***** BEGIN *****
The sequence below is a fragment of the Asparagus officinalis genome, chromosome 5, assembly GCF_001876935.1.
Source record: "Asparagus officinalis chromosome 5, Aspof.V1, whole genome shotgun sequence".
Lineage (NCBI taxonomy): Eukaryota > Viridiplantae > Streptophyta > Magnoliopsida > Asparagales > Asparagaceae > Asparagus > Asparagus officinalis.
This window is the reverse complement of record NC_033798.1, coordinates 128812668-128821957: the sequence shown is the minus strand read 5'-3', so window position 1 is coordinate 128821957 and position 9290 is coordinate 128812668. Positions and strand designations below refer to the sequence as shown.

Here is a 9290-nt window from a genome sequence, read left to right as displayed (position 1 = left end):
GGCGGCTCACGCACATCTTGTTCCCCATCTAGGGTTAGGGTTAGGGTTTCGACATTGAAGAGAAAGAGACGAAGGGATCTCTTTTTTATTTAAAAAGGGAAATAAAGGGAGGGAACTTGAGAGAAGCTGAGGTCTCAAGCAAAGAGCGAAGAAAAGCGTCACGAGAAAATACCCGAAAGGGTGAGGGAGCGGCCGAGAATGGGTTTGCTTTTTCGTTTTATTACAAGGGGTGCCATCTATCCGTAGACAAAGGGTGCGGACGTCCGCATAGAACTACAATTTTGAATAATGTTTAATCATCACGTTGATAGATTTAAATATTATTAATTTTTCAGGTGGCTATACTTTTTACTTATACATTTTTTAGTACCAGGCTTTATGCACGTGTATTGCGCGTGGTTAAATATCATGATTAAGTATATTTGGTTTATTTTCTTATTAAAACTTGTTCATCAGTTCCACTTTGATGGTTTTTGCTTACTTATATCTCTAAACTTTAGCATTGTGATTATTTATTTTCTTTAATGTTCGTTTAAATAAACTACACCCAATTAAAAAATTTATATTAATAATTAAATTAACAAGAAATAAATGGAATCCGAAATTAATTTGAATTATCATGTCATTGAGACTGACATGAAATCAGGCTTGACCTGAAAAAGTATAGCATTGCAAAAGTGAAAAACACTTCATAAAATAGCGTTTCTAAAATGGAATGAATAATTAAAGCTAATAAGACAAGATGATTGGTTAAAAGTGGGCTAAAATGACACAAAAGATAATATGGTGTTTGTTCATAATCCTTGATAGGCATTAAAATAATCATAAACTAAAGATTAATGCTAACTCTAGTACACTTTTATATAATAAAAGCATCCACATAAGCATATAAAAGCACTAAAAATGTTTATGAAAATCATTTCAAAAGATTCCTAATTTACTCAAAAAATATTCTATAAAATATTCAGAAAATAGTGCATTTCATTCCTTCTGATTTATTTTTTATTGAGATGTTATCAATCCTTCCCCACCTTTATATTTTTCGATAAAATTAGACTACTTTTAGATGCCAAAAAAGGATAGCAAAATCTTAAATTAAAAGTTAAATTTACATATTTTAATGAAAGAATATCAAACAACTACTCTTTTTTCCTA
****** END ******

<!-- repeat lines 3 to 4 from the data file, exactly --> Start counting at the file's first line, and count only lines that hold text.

Lineage (NCBI taxonomy): Eukaryota > Viridiplantae > Streptophyta > Magnoliopsida > Asparagales > Asparagaceae > Asparagus > Asparagus officinalis.
This window is the reverse complement of record NC_033798.1, coordinates 128812668-128821957: the sequence shown is the minus strand read 5'-3', so window position 1 is coordinate 128821957 and position 9290 is coordinate 128812668. Positions and strand designations below refer to the sequence as shown.